TAGs and Data Integrity

Following on from my previous post regarding Teacher Assessed Grades (TAG) and cyber security, in my first post I focused on mitigation measures around avoiding possible data loss.   In this post I would like to focus on the integrity of data rather than possible loss.

  • Accidental changes made by users with access
  • Deliberate changes made by users not authorised to make changes, such as students.

The are a couple of issues which could impact on the integrity of TAG data:

Dealing with these issues relies on a number of basic principles which ideally should already be in place.

Least Privilege Access

This refers to simply minimising the users which have access, including minimising those users who have write access over those with read only access.   By limiting the permission level provided you therefore limit the users who may accidentally or deliberately make unauthorised changes and reduce the risk as a result.

Linked to the above it is important to fully understand which users have access to which data/systems, with this being routinely reviewed and adjusted to accommodate for staffing changes, role changes, etc. 

A checking process

It is likely you will have a process for gathering the data, with this data then reviewed by Heads of Department before eventually going to Senior Leaders then the exam boards themselves.   It is also important to have a review process to check that unauthorised changes havent occurred along the way and that the integrity of data is retained across the whole process, from collection to eventually supply to the exam boards.

Audit Trails

If we assume, that there is a reasonable likelihood of an accidental or deliberate unauthorised change, the next thing we need to be able to do is to is identify such changes including the user who performed them, and the changes they made.    It is therefore important to consider if the solution we use to store our TAG data has the relevant audit capabilities, whether it is using the audit logs in your Management Information System (MIS) or version history in either Google Workspaces or Office 365.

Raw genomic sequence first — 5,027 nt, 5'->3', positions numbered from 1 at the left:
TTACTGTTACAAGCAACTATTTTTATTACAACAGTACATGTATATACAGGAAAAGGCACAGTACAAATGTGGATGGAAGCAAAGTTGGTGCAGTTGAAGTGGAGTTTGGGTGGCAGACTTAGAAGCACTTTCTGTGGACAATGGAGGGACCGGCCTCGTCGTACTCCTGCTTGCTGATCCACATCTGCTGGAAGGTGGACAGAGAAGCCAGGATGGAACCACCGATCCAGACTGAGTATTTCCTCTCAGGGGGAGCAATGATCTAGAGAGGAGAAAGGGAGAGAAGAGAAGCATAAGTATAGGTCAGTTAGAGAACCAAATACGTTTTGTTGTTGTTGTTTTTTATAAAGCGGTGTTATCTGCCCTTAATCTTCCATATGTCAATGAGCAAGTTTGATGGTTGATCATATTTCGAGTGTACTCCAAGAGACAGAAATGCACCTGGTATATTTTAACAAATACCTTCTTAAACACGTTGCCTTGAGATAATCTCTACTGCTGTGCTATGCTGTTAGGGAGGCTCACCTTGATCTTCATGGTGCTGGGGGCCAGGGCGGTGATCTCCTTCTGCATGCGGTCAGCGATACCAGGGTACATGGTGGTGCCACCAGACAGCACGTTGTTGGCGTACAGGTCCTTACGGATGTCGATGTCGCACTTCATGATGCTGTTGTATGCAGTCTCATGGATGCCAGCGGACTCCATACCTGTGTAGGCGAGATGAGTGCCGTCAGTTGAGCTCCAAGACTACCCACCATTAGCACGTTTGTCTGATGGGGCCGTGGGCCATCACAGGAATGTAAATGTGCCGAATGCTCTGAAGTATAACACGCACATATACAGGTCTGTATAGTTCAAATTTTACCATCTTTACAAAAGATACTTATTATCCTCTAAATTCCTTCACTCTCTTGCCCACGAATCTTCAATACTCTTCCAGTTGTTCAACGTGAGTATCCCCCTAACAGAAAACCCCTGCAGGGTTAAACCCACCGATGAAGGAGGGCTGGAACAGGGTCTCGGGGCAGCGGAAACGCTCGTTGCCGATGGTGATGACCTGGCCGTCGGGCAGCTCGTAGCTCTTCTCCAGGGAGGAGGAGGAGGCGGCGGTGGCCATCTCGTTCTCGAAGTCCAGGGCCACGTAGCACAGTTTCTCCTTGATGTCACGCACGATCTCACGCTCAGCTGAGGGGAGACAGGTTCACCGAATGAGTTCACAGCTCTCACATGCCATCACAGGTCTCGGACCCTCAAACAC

Conclusion

Generally, when considering cyber security, the important thing is to identify the risks and then identify and employ appropriate mitigation measures.    There is seldom a “solution” in terms of a product or configuration or setup which is perfect, however there is a solution appropriate to your context, your organisations view as to risk and risk appetite.  

It is also important to note that the best approach is a layered approach.   In this and my last post I havent mentioned the use of storage arrays, mirroring of servers and other approaches aimed at either ensuring business continuity or making recovery quick and hopefully easy.    Although these options add to the complexity of the possible approaches, the key is once again to assess the risks in your school’s situation and context, and deploy the solutions which you believe best address these risks within the framework of a risk management strategy.

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Author: garyhenderson2014

Gary Henderson is currently the Director of IT in an Independent school in the UK. Prior to this he worked as the Head of Learning Technologies working with public and private schools across the Middle East. This includes leading the planning and development of IT within a number of new schools opening in the UAE. As a trained teacher with over 15 years working in education his experience includes UK state secondary schools, further education and higher education, as well as experience of various international schools teaching various curricula. This has led him to present at a number of educational conferences in the UK and Middle East.

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